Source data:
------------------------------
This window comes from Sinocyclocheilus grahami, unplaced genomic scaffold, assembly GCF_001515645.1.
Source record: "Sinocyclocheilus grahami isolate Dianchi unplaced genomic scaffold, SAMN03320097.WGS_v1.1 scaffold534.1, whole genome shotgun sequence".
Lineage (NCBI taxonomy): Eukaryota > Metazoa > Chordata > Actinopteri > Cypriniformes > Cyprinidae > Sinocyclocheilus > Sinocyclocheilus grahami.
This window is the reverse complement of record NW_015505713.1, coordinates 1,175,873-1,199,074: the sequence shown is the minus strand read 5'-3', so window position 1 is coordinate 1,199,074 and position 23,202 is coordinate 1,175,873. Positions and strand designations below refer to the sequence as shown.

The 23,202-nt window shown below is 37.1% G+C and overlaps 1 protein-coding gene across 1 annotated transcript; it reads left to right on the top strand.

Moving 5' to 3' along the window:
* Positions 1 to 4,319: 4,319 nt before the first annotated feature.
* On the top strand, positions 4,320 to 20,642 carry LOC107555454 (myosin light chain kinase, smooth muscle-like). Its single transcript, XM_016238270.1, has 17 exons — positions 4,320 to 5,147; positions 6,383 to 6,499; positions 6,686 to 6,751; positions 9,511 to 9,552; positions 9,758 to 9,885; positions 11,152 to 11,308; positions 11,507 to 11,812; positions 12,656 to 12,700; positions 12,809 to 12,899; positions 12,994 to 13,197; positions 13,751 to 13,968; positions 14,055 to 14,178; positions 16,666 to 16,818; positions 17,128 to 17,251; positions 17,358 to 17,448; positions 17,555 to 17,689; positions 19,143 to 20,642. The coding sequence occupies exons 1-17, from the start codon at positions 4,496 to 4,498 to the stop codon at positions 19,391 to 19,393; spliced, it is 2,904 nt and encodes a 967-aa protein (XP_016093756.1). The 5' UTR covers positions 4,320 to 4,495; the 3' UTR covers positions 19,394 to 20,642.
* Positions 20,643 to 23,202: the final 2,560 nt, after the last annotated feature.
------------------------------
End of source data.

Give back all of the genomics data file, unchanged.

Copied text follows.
This window comes from Sinocyclocheilus grahami, unplaced genomic scaffold, assembly GCF_001515645.1.
Source record: "Sinocyclocheilus grahami isolate Dianchi unplaced genomic scaffold, SAMN03320097.WGS_v1.1 scaffold534.1, whole genome shotgun sequence".
Lineage (NCBI taxonomy): Eukaryota > Metazoa > Chordata > Actinopteri > Cypriniformes > Cyprinidae > Sinocyclocheilus > Sinocyclocheilus grahami.
This window is the reverse complement of record NW_015505713.1, coordinates 1,175,873-1,199,074: the sequence shown is the minus strand read 5'-3', so window position 1 is coordinate 1,199,074 and position 23,202 is coordinate 1,175,873. Positions and strand designations below refer to the sequence as shown.

The 23,202-nt window shown below is 37.1% G+C and overlaps 1 protein-coding gene across 1 annotated transcript; it reads left to right on the top strand.

Moving 5' to 3' along the window:
* Positions 1 to 4,319: 4,319 nt before the first annotated feature.
* On the top strand, positions 4,320 to 20,642 carry LOC107555454 (myosin light chain kinase, smooth muscle-like). Its single transcript, XM_016238270.1, has 17 exons — positions 4,320 to 5,147; positions 6,383 to 6,499; positions 6,686 to 6,751; positions 9,511 to 9,552; positions 9,758 to 9,885; positions 11,152 to 11,308; positions 11,507 to 11,812; positions 12,656 to 12,700; positions 12,809 to 12,899; positions 12,994 to 13,197; positions 13,751 to 13,968; positions 14,055 to 14,178; positions 16,666 to 16,818; positions 17,128 to 17,251; positions 17,358 to 17,448; positions 17,555 to 17,689; positions 19,143 to 20,642. The coding sequence occupies exons 1-17, from the start codon at positions 4,496 to 4,498 to the stop codon at positions 19,391 to 19,393; spliced, it is 2,904 nt and encodes a 967-aa protein (XP_016093756.1). The 5' UTR covers positions 4,320 to 4,495; the 3' UTR covers positions 19,394 to 20,642.
* Positions 20,643 to 23,202: the final 2,560 nt, after the last annotated feature.